Newsday - House OKs Bill Regulating Fertilizer
BY CAROL EISENBERG
Three years ago, undercover NYPD cops bought 2,000 pounds of ammonium nitrate at retail outlets both in and out of New York, and built a bomb big enough to blow up a skyscraper.
The point of the exercise, called Operation Kaboom, was to show how easy it still was to buy an ingredient that terrorists have repeatedly used to kill and maim hundreds - even a decade after Timothy McVeigh used fertilizer with fuel oil to blow up the Alfred P. Murrah Federal Building in Oklahoma City.
Yesterday, the Democratic-controlled House voted to tighten control over the fertilizer, culminating several years of efforts by Rep. Peter King (R-Seaford), ranking Republican on the House Homeland Security Committee, and several other sponsors.
A companion measure, co-sponsored by Sen. Charles Schumer (D-N.Y.), already passed the Senate. The bills are expected to be reconciled and sent to the president.
"This is a very significant step towards making the country safer," King said yesterday. "Ammonium nitrate is the weapon of choice for terrorists. It was used to blow up the U.S. embassies in Kenya and Tanzania in 1998. In March 2004, the British seized a half a ton of it from a commercial storage locker in London in a terror plot there. The 17 people locked up in Canada last year were planning to use it."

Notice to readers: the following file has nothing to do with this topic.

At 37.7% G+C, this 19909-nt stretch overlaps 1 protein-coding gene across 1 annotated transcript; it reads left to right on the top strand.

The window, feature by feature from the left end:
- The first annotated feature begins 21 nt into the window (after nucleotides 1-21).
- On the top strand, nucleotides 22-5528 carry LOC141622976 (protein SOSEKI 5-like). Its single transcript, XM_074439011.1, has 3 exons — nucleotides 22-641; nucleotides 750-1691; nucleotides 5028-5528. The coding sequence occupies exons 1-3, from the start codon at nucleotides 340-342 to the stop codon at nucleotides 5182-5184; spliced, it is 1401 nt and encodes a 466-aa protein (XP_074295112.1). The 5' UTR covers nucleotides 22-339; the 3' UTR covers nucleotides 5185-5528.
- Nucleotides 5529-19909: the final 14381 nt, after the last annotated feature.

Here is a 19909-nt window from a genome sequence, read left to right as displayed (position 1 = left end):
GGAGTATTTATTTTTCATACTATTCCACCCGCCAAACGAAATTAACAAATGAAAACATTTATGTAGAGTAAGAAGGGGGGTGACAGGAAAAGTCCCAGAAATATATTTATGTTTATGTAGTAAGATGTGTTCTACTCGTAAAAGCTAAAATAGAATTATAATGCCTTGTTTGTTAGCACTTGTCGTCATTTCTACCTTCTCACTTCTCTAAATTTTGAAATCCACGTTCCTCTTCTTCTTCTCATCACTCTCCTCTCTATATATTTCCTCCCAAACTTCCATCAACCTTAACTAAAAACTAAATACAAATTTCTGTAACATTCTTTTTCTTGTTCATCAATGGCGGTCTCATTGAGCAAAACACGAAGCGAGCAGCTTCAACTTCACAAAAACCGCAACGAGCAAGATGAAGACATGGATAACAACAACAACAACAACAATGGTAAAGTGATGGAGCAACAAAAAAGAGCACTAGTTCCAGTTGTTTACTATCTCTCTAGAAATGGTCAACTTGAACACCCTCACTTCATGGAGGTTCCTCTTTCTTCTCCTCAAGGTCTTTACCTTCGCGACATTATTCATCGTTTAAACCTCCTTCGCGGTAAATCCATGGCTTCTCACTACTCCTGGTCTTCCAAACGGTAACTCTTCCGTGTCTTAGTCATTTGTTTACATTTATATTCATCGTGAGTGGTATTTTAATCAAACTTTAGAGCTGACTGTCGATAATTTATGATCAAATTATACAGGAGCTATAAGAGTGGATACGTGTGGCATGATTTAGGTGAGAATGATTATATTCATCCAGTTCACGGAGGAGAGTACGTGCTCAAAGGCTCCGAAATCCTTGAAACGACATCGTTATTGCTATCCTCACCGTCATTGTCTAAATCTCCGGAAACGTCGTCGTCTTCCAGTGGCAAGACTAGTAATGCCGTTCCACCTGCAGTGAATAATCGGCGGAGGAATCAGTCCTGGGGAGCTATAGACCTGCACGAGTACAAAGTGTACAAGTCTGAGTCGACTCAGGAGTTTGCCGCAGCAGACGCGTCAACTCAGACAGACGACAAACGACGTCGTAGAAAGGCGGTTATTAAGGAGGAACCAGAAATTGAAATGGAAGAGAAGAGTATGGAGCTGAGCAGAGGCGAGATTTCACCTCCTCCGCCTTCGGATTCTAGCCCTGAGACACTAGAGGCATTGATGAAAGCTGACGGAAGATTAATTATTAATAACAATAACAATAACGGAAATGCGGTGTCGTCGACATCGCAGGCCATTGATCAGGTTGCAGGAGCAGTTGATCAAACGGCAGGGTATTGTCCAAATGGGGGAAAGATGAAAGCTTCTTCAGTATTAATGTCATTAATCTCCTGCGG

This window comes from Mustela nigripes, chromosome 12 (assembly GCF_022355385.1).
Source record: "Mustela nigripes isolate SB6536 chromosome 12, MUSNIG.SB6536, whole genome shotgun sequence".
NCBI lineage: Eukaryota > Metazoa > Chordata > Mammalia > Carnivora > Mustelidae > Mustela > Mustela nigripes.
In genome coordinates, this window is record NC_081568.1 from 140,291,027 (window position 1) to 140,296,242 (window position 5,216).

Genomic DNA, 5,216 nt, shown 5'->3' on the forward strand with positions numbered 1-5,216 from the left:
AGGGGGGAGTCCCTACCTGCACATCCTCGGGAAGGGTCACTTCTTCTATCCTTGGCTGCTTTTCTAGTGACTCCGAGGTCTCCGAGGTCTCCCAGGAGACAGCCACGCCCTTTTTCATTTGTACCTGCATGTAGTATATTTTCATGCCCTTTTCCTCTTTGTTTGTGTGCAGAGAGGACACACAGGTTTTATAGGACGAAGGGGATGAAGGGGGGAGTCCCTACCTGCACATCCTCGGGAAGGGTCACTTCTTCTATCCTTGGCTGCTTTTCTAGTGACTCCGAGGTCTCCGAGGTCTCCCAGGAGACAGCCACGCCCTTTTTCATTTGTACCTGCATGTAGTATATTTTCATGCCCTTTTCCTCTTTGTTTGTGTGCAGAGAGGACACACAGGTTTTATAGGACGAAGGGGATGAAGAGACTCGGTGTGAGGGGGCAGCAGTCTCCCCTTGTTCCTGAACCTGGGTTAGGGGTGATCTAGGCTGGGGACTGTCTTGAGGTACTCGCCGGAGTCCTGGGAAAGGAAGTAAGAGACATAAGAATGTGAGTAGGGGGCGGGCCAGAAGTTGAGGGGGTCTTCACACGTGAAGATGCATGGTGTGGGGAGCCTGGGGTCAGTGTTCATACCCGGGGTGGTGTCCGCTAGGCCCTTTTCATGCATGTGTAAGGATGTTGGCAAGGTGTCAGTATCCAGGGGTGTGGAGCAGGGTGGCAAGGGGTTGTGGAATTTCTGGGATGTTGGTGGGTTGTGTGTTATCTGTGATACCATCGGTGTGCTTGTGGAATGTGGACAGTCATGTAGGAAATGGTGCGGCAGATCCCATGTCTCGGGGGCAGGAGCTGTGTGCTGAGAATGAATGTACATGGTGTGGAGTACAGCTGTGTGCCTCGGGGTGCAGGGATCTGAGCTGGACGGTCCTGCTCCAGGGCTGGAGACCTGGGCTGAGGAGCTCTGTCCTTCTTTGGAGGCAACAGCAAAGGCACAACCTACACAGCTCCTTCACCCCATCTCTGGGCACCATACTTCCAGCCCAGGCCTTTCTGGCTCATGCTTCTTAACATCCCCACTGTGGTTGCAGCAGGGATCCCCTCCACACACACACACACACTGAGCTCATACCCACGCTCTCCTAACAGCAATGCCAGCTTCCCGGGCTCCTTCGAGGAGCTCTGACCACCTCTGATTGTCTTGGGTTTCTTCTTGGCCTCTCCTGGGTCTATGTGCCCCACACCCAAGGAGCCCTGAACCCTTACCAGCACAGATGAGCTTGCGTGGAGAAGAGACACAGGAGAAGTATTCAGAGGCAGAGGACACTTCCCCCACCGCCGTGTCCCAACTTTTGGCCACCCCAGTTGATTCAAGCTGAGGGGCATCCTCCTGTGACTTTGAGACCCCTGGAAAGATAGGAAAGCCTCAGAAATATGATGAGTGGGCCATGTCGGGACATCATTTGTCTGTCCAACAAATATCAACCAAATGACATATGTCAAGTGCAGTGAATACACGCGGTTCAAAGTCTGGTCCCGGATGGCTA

If signed into law, the legislation will require the Homeland Security Department to check all buyers and sellers of the fertilizer against a terror watch list within 72 hours of their application.
The American Farm Bureau agreed to support the bill if an appeals process was built into the law that would also take no longer than 72 hours.
New York Deputy Public Safety Secretary Michael Balboni, who introduced regulation of the fertilizer in New York when he was a state senator, called the bill "way overdue at the federal level."
"That is the only bill that [New York Police Chief] Ray Kelly ever personally approached me on to tell me it really made a difference in the safety of New York City," he said.
New York Deputy Police Commissioner Richard A. Falkenrath revealed details of Operation Kaboom last year to urge lawmakers to tighten control of the fertilizer.
"It has become commonplace to ask why, five years after Sept. 11, certain security enhancements have not been implemented," Falkenrath said then. "In this case, the question is, why has nothing been done about ammonium nitrate more than 10 years after the Oklahoma City bombing?"